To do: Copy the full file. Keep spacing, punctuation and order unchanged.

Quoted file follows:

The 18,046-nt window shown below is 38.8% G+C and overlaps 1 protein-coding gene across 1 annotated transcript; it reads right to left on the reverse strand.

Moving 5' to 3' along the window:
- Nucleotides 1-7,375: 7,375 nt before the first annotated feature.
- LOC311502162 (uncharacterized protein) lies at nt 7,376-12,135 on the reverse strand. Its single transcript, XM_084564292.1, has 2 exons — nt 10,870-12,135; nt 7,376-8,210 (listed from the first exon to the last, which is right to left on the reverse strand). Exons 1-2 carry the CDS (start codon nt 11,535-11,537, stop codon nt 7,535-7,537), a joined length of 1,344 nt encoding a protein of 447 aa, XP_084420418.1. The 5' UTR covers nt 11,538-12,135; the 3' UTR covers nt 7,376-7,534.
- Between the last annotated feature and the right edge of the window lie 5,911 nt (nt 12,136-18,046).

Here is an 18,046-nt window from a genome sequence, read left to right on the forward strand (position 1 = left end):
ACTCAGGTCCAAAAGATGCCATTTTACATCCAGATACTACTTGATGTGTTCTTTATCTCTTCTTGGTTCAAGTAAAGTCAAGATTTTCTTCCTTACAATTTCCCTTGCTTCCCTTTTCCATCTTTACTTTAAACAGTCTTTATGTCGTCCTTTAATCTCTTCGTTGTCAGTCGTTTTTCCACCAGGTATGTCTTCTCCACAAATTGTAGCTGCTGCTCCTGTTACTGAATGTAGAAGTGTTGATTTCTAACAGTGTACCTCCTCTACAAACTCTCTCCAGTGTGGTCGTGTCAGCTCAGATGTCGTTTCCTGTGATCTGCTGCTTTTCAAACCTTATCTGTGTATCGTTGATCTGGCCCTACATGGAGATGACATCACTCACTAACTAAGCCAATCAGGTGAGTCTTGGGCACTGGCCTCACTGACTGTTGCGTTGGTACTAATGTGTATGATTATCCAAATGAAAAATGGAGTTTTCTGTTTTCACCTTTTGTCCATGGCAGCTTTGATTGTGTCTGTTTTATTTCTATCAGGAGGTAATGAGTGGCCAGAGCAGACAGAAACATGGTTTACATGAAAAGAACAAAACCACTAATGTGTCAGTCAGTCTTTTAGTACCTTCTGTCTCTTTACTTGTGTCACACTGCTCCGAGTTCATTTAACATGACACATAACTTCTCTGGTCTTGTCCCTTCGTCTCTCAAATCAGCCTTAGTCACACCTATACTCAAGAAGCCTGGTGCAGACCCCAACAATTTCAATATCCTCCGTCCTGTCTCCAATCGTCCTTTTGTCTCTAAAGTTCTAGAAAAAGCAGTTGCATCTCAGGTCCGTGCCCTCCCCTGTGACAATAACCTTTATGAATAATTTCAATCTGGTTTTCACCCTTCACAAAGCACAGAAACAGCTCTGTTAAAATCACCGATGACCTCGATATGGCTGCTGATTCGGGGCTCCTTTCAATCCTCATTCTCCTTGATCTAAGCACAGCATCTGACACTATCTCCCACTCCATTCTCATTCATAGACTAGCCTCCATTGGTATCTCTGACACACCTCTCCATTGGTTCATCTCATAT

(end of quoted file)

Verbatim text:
The 18,046-nt window shown below is 38.8% G+C and overlaps 1 protein-coding gene across 1 annotated transcript; it reads right to left on the reverse strand.

Moving 5' to 3' along the window:
- Nucleotides 1-7,375: 7,375 nt before the first annotated feature.
- LOC311502162 (uncharacterized protein) lies at nt 7,376-12,135 on the reverse strand. Its single transcript, XM_084564292.1, has 2 exons — nt 10,870-12,135; nt 7,376-8,210 (listed from the first exon to the last, which is right to left on the reverse strand). Exons 1-2 carry the CDS (start codon nt 11,535-11,537, stop codon nt 7,535-7,537), a joined length of 1,344 nt encoding a protein of 447 aa, XP_084420418.1. The 5' UTR covers nt 11,538-12,135; the 3' UTR covers nt 7,376-7,534.
- Between the last annotated feature and the right edge of the window lie 5,911 nt (nt 12,136-18,046).

Here is an 18,046-nt window from a genome sequence, read left to right on the forward strand (position 1 = left end):
ACTCAGGTCCAAAAGATGCCATTTTACATCCAGATACTACTTGATGTGTTCTTTATCTCTTCTTGGTTCAAGTAAAGTCAAGATTTTCTTCCTTACAATTTCCCTTGCTTCCCTTTTCCATCTTTACTTTAAACAGTCTTTATGTCGTCCTTTAATCTCTTCGTTGTCAGTCGTTTTTCCACCAGGTATGTCTTCTCCACAAATTGTAGCTGCTGCTCCTGTTACTGAATGTAGAAGTGTTGATTTCTAACAGTGTACCTCCTCTACAAACTCTCTCCAGTGTGGTCGTGTCAGCTCAGATGTCGTTTCCTGTGATCTGCTGCTTTTCAAACCTTATCTGTGTATCGTTGATCTGGCCCTACATGGAGATGACATCACTCACTAACTAAGCCAATCAGGTGAGTCTTGGGCACTGGCCTCACTGACTGTTGCGTTGGTACTAATGTGTATGATTATCCAAATGAAAAATGGAGTTTTCTGTTTTCACCTTTTGTCCATGGCAGCTTTGATTGTGTCTGTTTTATTTCTATCAGGAGGTAATGAGTGGCCAGAGCAGACAGAAACATGGTTTACATGAAAAGAACAAAACCACTAATGTGTCAGTCAGTCTTTTAGTACCTTCTGTCTCTTTACTTGTGTCACACTGCTCCGAGTTCATTTAACATGACACATAACTTCTCTGGTCTTGTCCCTTCGTCTCTCAAATCAGCCTTAGTCACACCTATACTCAAGAAGCCTGGTGCAGACCCCAACAATTTCAATATCCTCCGTCCTGTCTCCAATCGTCCTTTTGTCTCTAAAGTTCTAGAAAAAGCAGTTGCATCTCAGGTCCGTGCCCTCCCCTGTGACAATAACCTTTATGAATAATTTCAATCTGGTTTTCACCCTTCACAAAGCACAGAAACAGCTCTGTTAAAATCACCGATGACCTCGATATGGCTGCTGATTCGGGGCTCCTTTCAATCCTCATTCTCCTTGATCTAAGCACAGCATCTGACACTATCTCCCACTCCATTCTCATTCATAGACTAGCCTCCATTGGTATCTCTGACACACCTCTCCATTGGTTCATCTCATAT